Role Play Simulation Manager

Negotiation Role Plays are powerful ways of exploring sales negotiation but commonly conventional role plays do not lead to win-win agreements and are financially simplistic and naive.






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Over the years I have developed several computer enhanced negotiation role plays and used them many times with sales and purchasing staff. These use simulation models to assess the (financial) outcomes of agreements and, unlike conventional negotiation role plays, lead to win-win agreements.

How Role Play Simulations Work

Each party in the negotiation has a simulation model to help them assess the impact of proposals. Each simulation model takes the same areas of agreement but produces results appropriate for them.

Learning Purpose

Role Play simulations are used to::

Learning Use

These simulations can be used

Simulation Design

This is the process by which individual teams enter their own proposals and see the outcomes. Each simulation uses the same areas of agreement (proposal) for the selling and buying groups. These are fed into business models that calculate the financial impact of the proposals and produce results for the sellers and the buyers separately (below).

Role Play simulation software structure

Negotiation Areas (Decisions)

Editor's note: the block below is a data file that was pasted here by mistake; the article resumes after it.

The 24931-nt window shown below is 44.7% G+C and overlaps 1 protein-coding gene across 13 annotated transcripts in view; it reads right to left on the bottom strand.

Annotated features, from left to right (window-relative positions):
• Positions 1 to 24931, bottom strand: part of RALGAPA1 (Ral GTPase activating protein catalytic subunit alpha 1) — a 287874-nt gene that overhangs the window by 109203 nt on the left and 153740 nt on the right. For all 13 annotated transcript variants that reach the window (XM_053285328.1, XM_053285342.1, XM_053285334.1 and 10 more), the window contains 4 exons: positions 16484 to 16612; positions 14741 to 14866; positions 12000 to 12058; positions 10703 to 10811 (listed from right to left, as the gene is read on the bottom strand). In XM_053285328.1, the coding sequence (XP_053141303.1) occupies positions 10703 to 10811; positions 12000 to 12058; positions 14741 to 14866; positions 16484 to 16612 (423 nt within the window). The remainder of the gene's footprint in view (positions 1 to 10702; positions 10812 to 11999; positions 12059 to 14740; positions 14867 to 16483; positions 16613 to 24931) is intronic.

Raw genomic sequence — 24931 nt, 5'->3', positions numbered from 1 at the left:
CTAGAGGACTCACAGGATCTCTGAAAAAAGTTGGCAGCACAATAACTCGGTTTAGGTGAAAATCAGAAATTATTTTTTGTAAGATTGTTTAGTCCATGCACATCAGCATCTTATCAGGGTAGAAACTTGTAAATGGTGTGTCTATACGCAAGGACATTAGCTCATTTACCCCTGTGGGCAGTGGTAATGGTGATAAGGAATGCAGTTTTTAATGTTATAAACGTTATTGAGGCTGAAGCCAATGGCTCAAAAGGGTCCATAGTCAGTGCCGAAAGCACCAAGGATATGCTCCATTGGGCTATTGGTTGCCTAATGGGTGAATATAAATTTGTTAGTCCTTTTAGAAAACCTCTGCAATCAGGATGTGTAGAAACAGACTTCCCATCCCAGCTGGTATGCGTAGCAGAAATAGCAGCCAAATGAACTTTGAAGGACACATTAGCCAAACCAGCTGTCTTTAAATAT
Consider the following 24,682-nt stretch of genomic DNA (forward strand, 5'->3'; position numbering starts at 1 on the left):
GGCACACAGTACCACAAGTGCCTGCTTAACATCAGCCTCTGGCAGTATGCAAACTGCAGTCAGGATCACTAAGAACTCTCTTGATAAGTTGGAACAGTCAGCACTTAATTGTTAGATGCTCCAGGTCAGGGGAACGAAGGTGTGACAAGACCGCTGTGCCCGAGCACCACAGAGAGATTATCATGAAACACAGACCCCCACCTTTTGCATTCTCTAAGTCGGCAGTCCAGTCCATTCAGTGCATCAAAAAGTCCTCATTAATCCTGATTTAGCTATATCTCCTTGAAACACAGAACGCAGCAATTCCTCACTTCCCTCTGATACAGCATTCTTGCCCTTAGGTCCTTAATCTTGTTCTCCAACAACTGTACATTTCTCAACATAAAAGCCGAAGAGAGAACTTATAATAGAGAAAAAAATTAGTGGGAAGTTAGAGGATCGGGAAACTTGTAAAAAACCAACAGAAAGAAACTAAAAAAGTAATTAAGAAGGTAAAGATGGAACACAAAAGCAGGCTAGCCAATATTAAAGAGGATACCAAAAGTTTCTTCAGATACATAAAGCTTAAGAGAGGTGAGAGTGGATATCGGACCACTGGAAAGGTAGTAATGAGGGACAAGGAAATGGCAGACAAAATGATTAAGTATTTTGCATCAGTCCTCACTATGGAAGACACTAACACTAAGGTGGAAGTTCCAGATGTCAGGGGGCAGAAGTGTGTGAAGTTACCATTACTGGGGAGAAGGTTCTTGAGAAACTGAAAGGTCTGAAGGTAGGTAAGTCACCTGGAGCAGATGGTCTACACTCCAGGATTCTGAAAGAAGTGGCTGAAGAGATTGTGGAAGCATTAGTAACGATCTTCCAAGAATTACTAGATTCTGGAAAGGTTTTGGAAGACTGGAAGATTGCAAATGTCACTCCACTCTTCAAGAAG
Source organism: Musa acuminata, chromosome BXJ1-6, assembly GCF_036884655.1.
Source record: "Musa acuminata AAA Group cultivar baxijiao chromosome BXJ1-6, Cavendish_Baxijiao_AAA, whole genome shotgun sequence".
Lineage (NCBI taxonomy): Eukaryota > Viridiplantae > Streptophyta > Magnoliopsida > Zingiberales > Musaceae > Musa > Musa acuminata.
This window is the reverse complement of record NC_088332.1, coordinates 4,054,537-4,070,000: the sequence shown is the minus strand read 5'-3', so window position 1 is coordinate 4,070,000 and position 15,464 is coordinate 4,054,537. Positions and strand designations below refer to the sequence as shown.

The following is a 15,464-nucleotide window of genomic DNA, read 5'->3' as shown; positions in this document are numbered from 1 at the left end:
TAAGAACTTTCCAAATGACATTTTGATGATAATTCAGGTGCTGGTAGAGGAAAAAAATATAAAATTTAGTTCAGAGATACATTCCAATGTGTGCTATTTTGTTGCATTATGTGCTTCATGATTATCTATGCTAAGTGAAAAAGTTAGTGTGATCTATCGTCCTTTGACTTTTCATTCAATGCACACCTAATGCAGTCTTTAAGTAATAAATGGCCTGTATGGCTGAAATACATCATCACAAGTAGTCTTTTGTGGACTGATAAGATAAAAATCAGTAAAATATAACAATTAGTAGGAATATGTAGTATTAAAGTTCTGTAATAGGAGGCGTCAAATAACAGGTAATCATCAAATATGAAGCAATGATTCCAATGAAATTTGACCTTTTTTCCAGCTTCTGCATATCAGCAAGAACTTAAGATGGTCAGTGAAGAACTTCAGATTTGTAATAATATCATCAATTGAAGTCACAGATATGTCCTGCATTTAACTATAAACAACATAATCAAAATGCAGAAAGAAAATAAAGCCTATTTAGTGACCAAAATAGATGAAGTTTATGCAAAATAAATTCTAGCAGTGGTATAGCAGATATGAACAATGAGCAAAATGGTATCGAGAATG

I've found that a negotiation role play only needs six or seven areas to negotiate. For my Sales Negotiation simulation the negotiation decisions are price, total volume, shipment size, product performance (quality), payment terms, payment currency and contract duration.

Although there are separate models for buyers and sellers these can be small (less than half the size of a simple traditional simulation and perhaps a sixth the size of a one-day Total Enterprise Simulation).

These show the financial outcomes and are different for the sellers and the buyers and must link to the proposals. For example, for the seller, quality (product performance) impacts the cost of materials and for the buyer impacts the cost of rework and scrap. Further, payment terms will impact debtors (accounts receivable) for the sellers and creditors (accounts payable) for the buyers and through this the capital costs.

I use the following documentation

  1. A general brief that describes the simulation, the areas of negotiation and how to use the simulator
  2. A brief for the selling group that describes their costs, results and objectives.
  3. A brief for the buying group that describes their costs, results and objectives.
  4. A Power Point Briefing

I suggest that besides financial objectives you should have strategic objectives (such as entering a new market or changing supplier).

Also, you might have a post simulation handout that explores and documents learning (covering trade-offs, negotiation behavior, team management, strategy etc.) and a set of worksheets (necessary if you cannot provide a printer for each party).

Learning Journey

The simulations involves several stages that alternated between the sellers and buyers working separately and negotiating with each other.





Here the selling and buying groups work separately becoming familiar with the task, the simulator and preparing for the information gathering meeting (deciding what information they need from the other group and what information the other group might need).